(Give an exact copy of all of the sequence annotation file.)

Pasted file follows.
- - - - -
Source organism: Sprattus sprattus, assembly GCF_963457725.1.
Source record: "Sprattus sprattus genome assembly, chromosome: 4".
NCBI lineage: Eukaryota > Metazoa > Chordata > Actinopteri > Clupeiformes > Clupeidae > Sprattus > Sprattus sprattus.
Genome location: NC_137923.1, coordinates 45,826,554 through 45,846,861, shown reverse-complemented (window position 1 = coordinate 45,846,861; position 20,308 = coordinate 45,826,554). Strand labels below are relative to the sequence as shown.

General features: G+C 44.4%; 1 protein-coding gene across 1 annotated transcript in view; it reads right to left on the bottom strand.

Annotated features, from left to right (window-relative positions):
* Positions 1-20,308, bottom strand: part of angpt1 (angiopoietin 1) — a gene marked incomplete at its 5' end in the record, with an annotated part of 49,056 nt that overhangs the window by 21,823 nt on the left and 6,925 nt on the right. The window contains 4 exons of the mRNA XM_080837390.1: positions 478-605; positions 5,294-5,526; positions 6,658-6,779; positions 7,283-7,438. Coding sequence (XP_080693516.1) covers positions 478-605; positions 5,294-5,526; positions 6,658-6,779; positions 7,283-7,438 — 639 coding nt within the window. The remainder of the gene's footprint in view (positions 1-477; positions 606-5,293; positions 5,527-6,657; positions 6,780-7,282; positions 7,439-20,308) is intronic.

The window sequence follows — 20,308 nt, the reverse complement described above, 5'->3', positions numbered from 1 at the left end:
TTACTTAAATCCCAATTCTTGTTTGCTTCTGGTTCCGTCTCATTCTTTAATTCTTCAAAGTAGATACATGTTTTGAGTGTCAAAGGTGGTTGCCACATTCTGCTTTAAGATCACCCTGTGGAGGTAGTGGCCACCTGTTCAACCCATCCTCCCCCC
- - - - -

Source organism: Sprattus sprattus, assembly GCF_963457725.1.
Source record: "Sprattus sprattus genome assembly, chromosome: 4".
NCBI lineage: Eukaryota > Metazoa > Chordata > Actinopteri > Clupeiformes > Clupeidae > Sprattus > Sprattus sprattus.
Genome location: NC_137923.1, coordinates 45,826,554 through 45,846,861, shown reverse-complemented (window position 1 = coordinate 45,846,861; position 20,308 = coordinate 45,826,554). Strand labels below are relative to the sequence as shown.

General features: G+C 44.4%; 1 protein-coding gene across 1 annotated transcript in view; it reads right to left on the bottom strand.

Annotated features, from left to right (window-relative positions):
* Positions 1-20,308, bottom strand: part of angpt1 (angiopoietin 1) — a gene marked incomplete at its 5' end in the record, with an annotated part of 49,056 nt that overhangs the window by 21,823 nt on the left and 6,925 nt on the right. The window contains 4 exons of the mRNA XM_080837390.1: positions 478-605; positions 5,294-5,526; positions 6,658-6,779; positions 7,283-7,438. Coding sequence (XP_080693516.1) covers positions 478-605; positions 5,294-5,526; positions 6,658-6,779; positions 7,283-7,438 — 639 coding nt within the window. The remainder of the gene's footprint in view (positions 1-477; positions 606-5,293; positions 5,527-6,657; positions 6,780-7,282; positions 7,439-20,308) is intronic.

The window sequence follows — 20,308 nt, the reverse complement described above, 5'->3', positions numbered from 1 at the left end:
TTACTTAAATCCCAATTCTTGTTTGCTTCTGGTTCCGTCTCATTCTTTAATTCTTCAAAGTAGATACATGTTTTGAGTGTCAAAGGTGGTTGCCACATTCTGCTTTAAGATCACCCTGTGGAGGTAGTGGCCACCTGTTCAACCCATCCTCCCCCC